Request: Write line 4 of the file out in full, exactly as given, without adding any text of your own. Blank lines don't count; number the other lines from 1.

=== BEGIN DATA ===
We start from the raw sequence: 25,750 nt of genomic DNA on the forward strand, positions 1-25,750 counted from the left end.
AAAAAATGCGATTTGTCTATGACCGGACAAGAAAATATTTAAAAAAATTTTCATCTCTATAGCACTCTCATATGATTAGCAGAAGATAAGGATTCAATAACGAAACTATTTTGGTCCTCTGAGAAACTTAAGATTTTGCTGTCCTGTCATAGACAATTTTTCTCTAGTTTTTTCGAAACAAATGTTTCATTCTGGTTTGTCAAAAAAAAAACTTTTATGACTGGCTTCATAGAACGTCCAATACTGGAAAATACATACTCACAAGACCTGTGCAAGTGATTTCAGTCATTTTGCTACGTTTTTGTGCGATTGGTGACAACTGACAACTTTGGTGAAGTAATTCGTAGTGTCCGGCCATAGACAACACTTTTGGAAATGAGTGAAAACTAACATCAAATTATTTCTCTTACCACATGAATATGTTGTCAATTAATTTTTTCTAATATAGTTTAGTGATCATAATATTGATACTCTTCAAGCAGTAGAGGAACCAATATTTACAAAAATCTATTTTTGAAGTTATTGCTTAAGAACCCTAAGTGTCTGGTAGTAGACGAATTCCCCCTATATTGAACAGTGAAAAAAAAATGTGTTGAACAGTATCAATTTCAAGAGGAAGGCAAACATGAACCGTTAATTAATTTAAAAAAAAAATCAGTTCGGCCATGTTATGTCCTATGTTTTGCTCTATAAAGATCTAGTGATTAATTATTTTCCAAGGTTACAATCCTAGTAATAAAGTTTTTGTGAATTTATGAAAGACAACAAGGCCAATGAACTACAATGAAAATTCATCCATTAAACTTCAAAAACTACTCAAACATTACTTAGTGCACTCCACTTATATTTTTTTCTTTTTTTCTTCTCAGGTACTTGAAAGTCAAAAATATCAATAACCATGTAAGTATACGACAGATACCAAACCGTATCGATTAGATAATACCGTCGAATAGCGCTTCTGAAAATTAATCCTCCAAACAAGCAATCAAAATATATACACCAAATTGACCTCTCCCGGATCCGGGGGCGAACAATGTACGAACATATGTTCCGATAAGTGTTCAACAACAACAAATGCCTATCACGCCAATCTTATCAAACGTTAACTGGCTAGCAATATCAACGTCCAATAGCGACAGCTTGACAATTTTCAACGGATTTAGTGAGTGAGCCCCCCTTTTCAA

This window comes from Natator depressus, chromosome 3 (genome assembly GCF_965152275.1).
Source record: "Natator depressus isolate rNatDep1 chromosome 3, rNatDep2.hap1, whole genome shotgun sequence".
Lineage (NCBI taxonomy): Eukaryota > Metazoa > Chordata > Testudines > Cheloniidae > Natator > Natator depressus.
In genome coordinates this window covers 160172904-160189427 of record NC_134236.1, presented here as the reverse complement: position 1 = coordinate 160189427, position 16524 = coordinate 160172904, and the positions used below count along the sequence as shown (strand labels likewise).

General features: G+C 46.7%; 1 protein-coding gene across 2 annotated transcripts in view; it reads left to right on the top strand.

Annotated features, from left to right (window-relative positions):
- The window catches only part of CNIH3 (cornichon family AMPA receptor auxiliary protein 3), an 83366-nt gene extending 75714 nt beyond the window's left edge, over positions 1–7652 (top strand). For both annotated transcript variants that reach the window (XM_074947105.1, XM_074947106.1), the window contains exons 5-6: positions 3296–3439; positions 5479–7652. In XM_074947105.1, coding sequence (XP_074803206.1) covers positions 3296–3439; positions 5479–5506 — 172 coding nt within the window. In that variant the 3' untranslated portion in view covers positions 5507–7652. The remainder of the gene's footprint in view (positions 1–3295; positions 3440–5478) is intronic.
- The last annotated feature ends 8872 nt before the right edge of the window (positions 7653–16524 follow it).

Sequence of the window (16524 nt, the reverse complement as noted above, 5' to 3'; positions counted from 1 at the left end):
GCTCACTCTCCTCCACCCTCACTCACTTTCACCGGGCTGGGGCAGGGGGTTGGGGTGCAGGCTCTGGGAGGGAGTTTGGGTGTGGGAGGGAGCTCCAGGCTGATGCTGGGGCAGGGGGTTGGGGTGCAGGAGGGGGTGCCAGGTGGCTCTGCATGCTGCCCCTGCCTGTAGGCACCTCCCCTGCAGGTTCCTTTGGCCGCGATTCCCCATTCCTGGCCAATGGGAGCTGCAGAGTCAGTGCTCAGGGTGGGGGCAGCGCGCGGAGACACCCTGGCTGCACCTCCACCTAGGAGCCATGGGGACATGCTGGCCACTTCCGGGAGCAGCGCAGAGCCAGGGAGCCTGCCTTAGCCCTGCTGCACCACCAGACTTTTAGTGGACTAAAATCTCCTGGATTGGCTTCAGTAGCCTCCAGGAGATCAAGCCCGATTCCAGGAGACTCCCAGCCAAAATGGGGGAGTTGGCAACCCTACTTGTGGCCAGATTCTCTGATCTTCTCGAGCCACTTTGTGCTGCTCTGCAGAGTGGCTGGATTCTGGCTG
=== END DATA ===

Source record: "Natator depressus isolate rNatDep1 chromosome 3, rNatDep2.hap1, whole genome shotgun sequence".